Source: Journal of Computing in Teacher Education, Summer 2008
Publisher: Department of curriculum and Instruction Center for Technology in Learning and Teaching.
“I called you at home because I wanted to check with you about what Wes thinks he heard in class today.” This was the start to a phone call I received when I taught junior high school mathematics earlier in my career. I remember this conversation distinctly because as I listened to what Wes told his mother, I remember thinking “Wow—where on earth did he get that idea?” Wes completely misunderstood an important component for the project demonstrating his understanding of the mathematics concept we were studying.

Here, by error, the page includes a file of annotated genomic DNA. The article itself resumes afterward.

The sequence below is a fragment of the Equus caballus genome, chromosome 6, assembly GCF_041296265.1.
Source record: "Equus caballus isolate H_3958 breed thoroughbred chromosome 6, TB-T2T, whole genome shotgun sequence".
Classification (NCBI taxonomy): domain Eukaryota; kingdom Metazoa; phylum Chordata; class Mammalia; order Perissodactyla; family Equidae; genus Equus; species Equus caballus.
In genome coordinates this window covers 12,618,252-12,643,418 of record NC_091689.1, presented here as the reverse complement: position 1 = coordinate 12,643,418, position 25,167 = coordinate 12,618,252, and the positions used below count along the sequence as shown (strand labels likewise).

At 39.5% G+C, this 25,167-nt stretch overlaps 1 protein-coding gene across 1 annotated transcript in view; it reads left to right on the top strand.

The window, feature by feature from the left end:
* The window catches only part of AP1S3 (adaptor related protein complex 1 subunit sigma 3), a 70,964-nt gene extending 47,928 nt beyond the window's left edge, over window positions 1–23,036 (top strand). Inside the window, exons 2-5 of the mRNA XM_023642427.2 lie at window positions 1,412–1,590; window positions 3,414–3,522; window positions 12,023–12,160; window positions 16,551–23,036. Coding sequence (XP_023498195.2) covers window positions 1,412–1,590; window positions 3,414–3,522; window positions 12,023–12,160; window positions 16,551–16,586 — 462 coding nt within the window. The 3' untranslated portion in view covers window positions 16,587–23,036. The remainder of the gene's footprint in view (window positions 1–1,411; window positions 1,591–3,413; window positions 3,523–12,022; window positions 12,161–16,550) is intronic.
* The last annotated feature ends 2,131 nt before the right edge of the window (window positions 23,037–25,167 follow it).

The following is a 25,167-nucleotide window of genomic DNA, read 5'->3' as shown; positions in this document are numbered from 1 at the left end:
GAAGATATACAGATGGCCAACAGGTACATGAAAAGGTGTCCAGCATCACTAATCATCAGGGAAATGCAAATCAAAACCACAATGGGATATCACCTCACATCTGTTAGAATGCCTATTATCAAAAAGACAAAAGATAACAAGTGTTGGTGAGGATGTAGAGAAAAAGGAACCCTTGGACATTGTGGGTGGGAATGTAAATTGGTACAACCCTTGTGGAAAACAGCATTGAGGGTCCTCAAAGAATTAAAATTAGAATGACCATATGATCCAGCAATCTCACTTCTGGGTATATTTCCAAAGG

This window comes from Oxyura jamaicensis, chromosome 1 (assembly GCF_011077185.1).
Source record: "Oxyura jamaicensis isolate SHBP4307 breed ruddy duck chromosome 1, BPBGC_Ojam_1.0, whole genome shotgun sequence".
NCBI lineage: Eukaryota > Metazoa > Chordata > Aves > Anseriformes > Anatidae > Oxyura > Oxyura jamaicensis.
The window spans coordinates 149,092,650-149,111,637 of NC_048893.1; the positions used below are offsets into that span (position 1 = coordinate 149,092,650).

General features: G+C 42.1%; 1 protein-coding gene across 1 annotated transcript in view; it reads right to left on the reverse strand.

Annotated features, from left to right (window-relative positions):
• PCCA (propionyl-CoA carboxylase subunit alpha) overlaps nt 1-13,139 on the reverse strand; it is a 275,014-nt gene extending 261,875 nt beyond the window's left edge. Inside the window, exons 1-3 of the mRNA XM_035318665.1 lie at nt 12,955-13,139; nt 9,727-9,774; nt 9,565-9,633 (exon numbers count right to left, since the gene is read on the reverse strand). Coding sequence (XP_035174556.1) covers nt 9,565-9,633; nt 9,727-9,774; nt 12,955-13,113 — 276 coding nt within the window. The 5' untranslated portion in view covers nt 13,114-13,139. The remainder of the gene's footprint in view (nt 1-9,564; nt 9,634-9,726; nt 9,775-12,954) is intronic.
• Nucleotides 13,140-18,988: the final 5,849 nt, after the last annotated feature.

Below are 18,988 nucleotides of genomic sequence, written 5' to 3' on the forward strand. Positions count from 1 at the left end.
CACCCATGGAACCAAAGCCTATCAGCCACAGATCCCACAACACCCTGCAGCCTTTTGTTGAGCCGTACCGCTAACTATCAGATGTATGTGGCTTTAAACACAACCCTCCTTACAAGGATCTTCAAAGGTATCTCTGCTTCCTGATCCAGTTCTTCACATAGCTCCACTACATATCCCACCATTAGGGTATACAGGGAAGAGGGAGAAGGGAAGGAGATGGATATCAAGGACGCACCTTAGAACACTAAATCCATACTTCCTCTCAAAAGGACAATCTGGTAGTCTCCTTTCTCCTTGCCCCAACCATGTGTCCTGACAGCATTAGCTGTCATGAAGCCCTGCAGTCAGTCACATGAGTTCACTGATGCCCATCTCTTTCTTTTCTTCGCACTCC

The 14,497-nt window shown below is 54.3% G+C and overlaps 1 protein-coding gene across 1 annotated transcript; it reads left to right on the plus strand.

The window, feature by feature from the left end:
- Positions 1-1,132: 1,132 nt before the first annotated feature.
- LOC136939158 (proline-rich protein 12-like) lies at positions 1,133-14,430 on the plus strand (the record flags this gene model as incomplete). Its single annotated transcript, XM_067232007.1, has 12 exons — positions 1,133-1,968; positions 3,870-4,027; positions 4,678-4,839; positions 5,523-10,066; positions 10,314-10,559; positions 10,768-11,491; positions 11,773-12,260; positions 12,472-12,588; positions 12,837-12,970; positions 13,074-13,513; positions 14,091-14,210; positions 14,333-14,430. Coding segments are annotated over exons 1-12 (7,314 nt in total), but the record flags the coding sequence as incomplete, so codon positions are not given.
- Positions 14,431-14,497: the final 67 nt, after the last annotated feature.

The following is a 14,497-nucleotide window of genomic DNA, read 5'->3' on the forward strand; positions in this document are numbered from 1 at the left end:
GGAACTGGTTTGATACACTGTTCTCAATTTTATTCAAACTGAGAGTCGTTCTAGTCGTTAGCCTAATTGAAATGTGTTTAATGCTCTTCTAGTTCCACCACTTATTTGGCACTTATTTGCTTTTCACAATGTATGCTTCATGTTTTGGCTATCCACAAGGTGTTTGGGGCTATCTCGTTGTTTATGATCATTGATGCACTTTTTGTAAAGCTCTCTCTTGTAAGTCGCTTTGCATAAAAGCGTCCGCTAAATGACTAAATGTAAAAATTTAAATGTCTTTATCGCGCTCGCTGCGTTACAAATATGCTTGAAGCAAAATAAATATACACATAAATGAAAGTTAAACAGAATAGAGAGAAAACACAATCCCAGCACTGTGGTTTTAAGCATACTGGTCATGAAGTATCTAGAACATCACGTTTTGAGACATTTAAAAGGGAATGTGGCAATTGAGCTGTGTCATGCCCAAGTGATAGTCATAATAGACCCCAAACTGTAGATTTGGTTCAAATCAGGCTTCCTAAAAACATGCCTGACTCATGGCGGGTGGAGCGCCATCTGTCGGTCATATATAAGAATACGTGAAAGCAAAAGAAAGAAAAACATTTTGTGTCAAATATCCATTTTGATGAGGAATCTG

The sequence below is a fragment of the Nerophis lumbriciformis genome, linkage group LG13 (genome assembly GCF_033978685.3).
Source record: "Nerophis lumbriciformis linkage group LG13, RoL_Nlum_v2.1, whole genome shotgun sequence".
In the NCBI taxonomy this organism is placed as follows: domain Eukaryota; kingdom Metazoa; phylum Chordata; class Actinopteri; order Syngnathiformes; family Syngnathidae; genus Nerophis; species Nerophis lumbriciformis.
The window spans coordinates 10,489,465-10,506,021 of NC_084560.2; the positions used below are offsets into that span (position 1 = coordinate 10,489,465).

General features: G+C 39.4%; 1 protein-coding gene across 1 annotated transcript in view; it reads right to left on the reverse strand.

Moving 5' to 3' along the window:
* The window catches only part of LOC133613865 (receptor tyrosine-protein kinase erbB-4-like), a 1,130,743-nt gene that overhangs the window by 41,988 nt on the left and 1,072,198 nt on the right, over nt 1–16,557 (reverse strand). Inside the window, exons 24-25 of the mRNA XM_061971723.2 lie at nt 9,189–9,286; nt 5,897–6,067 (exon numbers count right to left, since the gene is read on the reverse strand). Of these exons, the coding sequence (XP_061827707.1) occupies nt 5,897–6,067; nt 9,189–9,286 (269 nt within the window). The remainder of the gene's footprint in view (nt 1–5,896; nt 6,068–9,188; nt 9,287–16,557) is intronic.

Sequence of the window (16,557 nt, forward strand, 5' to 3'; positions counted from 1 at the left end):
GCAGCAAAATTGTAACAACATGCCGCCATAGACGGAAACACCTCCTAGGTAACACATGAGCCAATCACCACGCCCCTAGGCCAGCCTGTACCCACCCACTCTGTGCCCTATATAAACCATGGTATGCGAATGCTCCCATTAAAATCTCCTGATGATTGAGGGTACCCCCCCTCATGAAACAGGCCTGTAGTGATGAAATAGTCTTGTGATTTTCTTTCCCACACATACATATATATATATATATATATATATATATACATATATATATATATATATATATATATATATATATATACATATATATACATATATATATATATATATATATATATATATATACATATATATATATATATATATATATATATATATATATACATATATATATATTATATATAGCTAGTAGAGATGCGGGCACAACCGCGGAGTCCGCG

Situations such as this remind us to not neglect the importance of the social aspect of understanding that occurs when dealing with what we might consider commonplace terms or concepts. This incident from my earlier teaching career came to mind after listening to different comments made by colleagues in the college of education where I teach regarding the effective use of technology in our teacher education programs. I began to wonder if we were all operating from the same working definition when we talk about integrating technology into our teacher education program.